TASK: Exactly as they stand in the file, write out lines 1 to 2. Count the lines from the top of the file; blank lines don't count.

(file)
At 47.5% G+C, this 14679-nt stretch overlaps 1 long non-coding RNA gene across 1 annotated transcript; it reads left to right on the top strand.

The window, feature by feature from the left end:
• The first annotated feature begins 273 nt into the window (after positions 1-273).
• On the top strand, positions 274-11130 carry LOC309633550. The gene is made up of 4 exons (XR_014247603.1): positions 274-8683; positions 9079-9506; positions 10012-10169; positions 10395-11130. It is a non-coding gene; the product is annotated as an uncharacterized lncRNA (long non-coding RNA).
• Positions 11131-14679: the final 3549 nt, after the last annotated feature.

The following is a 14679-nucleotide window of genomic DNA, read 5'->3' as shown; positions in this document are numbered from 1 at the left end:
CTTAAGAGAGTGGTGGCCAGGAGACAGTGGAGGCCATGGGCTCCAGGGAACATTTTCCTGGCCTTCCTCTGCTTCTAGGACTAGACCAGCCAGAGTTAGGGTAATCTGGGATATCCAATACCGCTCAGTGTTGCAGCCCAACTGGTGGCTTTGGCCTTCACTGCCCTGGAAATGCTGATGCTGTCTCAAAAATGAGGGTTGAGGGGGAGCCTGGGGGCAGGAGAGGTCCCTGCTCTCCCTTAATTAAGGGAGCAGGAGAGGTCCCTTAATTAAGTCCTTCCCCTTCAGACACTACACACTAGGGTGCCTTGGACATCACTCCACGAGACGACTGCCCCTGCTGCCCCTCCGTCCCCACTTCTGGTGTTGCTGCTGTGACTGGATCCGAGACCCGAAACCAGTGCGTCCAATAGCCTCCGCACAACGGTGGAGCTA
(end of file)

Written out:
At 47.5% G+C, this 14679-nt stretch overlaps 1 long non-coding RNA gene across 1 annotated transcript; it reads left to right on the top strand.

The window, feature by feature from the left end: